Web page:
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I’ve had enough of lists about generations at work

by on February 25, 2016

I was stuck today but these two articles on the issues of age discrimination in USA.  Remember that in the US the issue of age discrimination is defined as applying to ‘older’ workers only and means those over 40.

So the first article is this comment in US News, “4 ageist phrases to quit saying at the office” .

The four phrases are: 1. “You’re overqualified.”2. “Don’t worry, you don’t need to take that computer training class.” 3. “When are you going to retire?” and 4. “Baby boomers are … ” (Although usefully the article does highlight that you could replace any generational label in this last phrase and still have a problem with stereotyping according to age).

The second article is from the Wall Street Journal appears to answer the question “Why Baby Boomers Are Their Own Worst Workplace Enemy“.  Again it adopts a list like approach offering a number of things to avoid: Adopting a role as elder statesman, Overvaluing the status of seniority, Raining on your colleague’s parade, Refusing to adapt.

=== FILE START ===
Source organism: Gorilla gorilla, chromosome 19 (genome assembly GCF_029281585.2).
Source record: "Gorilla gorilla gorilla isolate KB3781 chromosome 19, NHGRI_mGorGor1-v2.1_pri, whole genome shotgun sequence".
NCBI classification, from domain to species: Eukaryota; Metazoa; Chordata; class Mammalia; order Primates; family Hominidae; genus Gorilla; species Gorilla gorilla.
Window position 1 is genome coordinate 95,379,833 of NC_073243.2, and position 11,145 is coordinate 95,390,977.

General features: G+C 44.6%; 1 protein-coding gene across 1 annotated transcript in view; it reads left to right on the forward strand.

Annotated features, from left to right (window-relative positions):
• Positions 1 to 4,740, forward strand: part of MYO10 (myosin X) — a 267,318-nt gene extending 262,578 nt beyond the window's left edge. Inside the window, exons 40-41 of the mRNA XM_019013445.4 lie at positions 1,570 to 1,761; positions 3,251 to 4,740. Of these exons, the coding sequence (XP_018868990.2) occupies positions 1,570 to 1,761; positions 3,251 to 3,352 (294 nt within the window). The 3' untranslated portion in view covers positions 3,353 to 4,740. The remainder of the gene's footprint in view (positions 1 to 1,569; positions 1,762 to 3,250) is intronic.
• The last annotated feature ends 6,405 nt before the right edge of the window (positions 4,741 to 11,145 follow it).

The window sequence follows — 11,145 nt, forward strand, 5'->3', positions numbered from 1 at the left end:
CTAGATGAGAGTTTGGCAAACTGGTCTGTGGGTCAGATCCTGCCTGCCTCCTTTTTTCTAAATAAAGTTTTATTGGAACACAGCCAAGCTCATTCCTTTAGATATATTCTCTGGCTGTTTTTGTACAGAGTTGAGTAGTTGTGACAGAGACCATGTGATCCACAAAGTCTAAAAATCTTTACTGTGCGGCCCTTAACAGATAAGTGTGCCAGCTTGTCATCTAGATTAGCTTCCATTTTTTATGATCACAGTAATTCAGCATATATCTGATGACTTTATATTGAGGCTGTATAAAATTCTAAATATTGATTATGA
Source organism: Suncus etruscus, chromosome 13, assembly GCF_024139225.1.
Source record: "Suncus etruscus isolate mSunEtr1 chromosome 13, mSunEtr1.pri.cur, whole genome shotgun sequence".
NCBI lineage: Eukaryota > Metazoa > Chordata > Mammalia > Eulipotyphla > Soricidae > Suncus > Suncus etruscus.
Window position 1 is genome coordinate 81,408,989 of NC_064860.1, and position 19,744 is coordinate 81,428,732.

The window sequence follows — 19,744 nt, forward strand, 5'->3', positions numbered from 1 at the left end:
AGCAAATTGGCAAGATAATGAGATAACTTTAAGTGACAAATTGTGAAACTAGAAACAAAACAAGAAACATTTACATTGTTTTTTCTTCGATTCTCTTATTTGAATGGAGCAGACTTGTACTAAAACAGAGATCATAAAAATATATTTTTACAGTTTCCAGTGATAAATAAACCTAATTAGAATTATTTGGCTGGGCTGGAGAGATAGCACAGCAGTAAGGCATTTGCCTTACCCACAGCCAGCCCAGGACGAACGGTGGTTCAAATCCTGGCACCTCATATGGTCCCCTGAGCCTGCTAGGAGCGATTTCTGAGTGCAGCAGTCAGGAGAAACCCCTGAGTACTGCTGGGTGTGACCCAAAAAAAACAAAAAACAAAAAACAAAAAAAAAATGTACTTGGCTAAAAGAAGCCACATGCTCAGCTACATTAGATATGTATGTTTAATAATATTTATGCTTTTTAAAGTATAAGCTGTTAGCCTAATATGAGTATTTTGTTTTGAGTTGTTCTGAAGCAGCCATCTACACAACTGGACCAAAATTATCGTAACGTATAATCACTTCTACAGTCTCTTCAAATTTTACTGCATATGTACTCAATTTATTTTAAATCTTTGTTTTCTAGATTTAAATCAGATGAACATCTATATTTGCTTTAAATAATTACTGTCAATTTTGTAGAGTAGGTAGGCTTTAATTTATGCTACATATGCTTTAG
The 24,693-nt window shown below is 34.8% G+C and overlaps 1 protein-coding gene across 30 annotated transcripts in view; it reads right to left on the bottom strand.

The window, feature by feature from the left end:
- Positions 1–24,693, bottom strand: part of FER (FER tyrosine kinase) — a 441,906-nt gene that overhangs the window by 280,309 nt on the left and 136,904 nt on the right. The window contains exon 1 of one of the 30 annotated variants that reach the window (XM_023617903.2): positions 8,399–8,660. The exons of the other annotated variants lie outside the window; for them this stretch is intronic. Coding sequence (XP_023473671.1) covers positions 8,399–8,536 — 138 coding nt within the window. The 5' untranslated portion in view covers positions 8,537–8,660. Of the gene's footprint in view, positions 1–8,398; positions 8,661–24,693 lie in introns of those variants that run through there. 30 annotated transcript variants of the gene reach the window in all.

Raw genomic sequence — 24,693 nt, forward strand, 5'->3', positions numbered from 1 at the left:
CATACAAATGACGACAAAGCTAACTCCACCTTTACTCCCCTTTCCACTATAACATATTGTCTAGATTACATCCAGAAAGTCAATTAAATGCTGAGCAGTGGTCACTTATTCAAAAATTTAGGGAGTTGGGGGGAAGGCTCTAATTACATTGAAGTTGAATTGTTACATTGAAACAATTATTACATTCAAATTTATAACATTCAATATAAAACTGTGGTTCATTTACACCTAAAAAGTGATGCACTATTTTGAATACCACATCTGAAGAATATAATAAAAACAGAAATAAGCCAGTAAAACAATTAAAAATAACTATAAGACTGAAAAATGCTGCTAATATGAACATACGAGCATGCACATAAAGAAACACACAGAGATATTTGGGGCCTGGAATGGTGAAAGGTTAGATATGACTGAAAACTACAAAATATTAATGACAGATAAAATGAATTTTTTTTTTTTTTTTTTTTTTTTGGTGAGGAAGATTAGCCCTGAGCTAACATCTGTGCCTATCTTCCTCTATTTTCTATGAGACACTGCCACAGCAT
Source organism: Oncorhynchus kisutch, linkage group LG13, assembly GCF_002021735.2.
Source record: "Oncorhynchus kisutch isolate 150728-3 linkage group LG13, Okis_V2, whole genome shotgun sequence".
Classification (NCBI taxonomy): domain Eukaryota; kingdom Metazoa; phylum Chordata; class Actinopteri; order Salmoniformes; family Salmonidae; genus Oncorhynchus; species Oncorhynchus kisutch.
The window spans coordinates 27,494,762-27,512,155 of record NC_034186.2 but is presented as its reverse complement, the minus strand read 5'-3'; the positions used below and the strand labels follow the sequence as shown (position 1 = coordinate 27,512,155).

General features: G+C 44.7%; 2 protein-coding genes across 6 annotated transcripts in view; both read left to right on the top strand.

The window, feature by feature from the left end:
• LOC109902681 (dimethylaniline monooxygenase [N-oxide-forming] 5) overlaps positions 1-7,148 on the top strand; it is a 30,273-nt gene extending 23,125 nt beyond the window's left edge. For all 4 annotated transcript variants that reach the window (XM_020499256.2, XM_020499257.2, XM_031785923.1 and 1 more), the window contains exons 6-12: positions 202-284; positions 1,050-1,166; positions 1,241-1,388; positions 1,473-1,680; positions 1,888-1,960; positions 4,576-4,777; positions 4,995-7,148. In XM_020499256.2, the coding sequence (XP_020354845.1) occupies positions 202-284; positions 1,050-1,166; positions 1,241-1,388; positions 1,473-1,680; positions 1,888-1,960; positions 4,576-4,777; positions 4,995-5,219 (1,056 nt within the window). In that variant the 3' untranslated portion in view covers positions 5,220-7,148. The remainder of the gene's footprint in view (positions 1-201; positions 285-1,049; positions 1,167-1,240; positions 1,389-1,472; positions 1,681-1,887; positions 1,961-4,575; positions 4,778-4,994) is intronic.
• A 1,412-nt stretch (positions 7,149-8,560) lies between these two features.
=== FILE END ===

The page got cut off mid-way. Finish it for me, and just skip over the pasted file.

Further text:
My issue with these lists is that they tend to pitch one age group (or generation – or sometimes a mix of the too) against each other and actually make gross generalisations about both older and younger workers.  Perhaps we should term these ‘GENERATIONalisations’?   Such lists also ignore the possibility of alternative combinations of age, skill and experience.  As we move around between jobs more frequently and people retrain and start second, third and even forth careers assuming that the older person in the workplace is the most senior, skilled and experienced is a dangerous assumption (indeed assuming those three always go together is also something of a risk).

 

 

 

 

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